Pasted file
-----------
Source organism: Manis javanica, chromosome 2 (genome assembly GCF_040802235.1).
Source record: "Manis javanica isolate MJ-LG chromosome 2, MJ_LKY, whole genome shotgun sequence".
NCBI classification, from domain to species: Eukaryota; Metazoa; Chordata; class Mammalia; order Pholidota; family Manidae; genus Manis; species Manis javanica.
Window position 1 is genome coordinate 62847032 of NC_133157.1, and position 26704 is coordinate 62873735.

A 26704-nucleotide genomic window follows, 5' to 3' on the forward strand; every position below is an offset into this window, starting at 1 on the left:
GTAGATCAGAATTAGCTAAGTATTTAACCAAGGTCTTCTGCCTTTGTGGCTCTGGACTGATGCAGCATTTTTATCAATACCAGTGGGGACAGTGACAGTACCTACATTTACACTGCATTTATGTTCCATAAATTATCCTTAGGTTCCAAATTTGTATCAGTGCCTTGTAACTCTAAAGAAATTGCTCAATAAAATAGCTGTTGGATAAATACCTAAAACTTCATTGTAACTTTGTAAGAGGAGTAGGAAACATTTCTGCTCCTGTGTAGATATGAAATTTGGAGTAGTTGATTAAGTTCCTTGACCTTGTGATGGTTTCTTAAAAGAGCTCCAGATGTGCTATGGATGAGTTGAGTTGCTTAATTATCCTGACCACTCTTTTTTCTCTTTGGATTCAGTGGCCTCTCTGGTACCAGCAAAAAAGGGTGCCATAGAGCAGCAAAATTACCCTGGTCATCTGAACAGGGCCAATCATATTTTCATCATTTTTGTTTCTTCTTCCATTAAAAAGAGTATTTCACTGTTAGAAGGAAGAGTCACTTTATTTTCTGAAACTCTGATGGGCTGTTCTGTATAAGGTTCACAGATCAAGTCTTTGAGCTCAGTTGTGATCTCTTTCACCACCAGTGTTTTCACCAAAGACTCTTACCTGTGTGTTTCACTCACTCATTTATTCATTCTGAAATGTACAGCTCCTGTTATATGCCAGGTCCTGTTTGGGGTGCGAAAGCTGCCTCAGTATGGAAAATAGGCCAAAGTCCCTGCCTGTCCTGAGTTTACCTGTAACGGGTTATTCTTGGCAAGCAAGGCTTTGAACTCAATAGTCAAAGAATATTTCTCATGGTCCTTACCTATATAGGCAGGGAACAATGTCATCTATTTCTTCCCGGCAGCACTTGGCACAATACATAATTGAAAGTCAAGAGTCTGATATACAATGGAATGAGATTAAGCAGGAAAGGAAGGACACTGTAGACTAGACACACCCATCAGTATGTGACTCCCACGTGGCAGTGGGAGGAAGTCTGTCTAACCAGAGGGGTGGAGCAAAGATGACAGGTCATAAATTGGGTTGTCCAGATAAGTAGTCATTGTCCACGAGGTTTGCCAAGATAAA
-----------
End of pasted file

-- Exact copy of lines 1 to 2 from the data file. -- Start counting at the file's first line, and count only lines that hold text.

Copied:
Source organism: Manis javanica, chromosome 2 (genome assembly GCF_040802235.1).
Source record: "Manis javanica isolate MJ-LG chromosome 2, MJ_LKY, whole genome shotgun sequence".